17:47 bbloom: cjfrisz: don't get me started, it will cost me precious social capital… heh

17:48 fkey: hm, ill look but this seemed to work

17:48 (.b (reify Object (a [_] :worked) (b [_] (aget (aget _ "a") "call" ) )))

17:48 cjfrisz: bbloom: hmm…looks like dnolen closed that bug on 27 July

17:49 bbloom: fkey: oh, you're in cljs land. um, yeah clojure functions are just normal javascript functions. apply should work on them, but you need to use something like this-as or something like that, i forget if you need to muck with the 'this' pointer in js

17:49 fkey: dnolen would know better than me

17:51 Denommus: is there a specific channel for clojure in android?

17:59 rhg135: hello, is there a way to get the get a seq of locs that are children of a loc in a zipper, like clojure.zip/chilre but returning a seq of loc instead of nodes?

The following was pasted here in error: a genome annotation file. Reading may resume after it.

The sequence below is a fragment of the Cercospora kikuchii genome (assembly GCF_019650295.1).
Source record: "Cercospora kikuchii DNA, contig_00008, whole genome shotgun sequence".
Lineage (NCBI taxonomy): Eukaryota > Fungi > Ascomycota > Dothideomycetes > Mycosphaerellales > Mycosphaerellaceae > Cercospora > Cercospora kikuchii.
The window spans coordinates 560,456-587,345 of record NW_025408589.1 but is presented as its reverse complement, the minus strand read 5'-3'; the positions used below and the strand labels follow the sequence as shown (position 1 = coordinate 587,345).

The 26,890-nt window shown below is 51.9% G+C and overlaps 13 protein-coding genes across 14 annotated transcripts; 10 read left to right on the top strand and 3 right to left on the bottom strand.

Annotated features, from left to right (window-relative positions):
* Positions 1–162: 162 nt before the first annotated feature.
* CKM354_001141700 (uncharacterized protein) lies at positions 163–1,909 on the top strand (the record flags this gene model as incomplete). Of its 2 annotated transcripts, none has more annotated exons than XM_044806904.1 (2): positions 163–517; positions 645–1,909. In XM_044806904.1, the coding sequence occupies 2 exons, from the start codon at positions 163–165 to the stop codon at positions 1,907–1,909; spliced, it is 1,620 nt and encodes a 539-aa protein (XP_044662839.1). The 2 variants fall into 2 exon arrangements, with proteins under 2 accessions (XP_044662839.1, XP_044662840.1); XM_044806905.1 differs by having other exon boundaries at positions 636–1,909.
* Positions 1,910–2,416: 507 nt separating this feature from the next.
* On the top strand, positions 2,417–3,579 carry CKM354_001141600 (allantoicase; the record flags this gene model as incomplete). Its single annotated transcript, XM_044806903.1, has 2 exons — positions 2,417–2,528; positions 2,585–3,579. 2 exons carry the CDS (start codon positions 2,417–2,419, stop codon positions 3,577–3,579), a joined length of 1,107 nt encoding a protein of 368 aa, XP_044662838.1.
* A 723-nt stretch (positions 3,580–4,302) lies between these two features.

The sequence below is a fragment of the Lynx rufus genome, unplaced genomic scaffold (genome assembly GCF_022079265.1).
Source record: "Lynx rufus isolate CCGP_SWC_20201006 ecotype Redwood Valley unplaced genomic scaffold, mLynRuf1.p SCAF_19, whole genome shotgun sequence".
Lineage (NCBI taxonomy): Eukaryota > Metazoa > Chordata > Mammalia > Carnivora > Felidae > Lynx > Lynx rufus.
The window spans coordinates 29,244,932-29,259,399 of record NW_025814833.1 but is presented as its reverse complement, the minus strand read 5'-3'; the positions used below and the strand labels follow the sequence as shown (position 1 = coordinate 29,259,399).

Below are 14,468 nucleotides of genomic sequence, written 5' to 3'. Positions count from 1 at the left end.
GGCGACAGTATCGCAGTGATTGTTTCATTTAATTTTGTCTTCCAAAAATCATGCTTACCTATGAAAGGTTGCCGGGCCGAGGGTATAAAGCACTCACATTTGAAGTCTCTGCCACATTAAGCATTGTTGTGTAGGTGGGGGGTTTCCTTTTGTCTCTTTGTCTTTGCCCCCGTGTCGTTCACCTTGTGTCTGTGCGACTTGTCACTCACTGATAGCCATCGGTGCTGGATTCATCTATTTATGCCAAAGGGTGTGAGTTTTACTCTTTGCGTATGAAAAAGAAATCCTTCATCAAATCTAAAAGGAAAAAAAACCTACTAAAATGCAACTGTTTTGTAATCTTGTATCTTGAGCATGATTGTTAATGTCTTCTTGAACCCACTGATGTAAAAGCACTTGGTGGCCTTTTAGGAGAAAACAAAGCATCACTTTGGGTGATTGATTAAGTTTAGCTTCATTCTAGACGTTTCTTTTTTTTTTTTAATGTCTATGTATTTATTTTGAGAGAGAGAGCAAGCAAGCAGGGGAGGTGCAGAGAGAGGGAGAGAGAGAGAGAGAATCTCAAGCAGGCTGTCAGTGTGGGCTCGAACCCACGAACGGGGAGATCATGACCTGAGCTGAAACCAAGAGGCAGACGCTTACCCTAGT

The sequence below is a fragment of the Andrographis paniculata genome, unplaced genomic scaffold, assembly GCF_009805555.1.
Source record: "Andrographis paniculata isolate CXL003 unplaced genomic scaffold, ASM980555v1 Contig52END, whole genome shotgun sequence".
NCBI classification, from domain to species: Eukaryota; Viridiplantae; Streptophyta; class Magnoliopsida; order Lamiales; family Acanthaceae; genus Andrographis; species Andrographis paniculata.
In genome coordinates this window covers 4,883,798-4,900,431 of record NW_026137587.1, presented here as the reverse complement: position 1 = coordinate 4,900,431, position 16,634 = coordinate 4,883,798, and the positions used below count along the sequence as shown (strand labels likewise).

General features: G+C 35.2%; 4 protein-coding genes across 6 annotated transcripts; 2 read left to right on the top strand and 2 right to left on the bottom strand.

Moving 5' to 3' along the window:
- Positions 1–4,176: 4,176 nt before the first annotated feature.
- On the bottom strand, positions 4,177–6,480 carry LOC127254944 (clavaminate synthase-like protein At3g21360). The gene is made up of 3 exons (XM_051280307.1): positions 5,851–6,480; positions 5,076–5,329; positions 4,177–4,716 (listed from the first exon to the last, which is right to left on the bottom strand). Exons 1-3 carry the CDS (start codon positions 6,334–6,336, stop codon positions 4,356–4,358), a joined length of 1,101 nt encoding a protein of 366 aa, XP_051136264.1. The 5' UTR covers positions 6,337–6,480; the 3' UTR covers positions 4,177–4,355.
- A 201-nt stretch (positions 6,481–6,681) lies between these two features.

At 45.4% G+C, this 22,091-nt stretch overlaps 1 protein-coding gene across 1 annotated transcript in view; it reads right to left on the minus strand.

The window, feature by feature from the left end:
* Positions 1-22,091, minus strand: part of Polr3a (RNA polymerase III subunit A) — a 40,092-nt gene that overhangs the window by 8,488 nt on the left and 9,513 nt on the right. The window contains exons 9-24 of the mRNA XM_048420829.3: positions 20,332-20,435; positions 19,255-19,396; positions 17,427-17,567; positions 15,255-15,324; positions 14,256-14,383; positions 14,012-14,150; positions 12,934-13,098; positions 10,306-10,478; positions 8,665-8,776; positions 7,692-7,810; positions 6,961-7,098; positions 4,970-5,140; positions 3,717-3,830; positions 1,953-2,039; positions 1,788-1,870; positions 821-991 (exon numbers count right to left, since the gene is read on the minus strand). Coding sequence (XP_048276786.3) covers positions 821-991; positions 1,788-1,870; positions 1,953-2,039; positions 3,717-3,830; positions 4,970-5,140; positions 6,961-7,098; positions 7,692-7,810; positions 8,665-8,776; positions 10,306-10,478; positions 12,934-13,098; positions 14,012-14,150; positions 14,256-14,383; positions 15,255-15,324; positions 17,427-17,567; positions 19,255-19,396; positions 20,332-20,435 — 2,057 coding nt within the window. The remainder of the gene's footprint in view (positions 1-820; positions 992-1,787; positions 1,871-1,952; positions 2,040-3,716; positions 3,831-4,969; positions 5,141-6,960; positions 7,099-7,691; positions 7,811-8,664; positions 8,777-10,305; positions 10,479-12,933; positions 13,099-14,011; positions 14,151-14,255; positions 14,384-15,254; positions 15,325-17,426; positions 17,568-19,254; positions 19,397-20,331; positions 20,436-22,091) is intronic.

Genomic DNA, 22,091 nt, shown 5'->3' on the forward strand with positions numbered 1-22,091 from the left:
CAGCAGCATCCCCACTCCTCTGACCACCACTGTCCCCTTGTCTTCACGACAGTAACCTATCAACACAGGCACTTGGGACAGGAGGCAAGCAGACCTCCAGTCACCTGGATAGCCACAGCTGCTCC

18:02 amalloy: (take-while identity (iterate zip/right (zip/down loc))) seems like the right direction, dunno if it's exactly right

18:04 Denommus: is there a way of showing all the Java classes of a package?

18:05 rhg135: thx amalloy

18:14 Denommus: well, it seems I did it

18:19 rhg135: how?

18:19 clojurebot: with style and grace

18:19 gdev: why?

18:19 clojurebot: why is Why

18:19 gdev: when?

18:20 rhg135: heh

18:57 rurumate: How to decide at runtime which function in a chain of calls should be applied? is there some macro magic to turn B into something like A? https://www.refheap.com/18212

19:00 hyPiRion: Not sure if cljs has it, but replacing `the-fun` with `(cond-> convert js->clj)` works in Clojure

19:01 rurumate: hyPiRion: ok but can we rid of the let?

19:01 hyPiRion: sure

19:01 ,(-> 2 (* 3) (cond-> (= 1 2) inc) (* 2))

19:01 clojurebot: 12

19:01 hyPiRion: ,(-> 2 (* 3) (cond-> (= 1 1) inc) (* 2))

19:01 clojurebot: 14

19:02 rurumate: what

19:04 futile: wat

19:04 hyPiRion: rurumate: read up on the docs on how cond-> works, it's not that much magic

19:04 futile: I'm excited about this new project :)

19:05 hyPiRion: ,[(cond-> 1 true inc) (cond-> 1 false inc)]

19:05 clojurebot: [2 1]

19:05 * rurumate grok

19:06 futile: Is grok now an exclamation?

19:06 rurumate: but umm will it actually work

19:07 (= 1 1) seems like known at compile time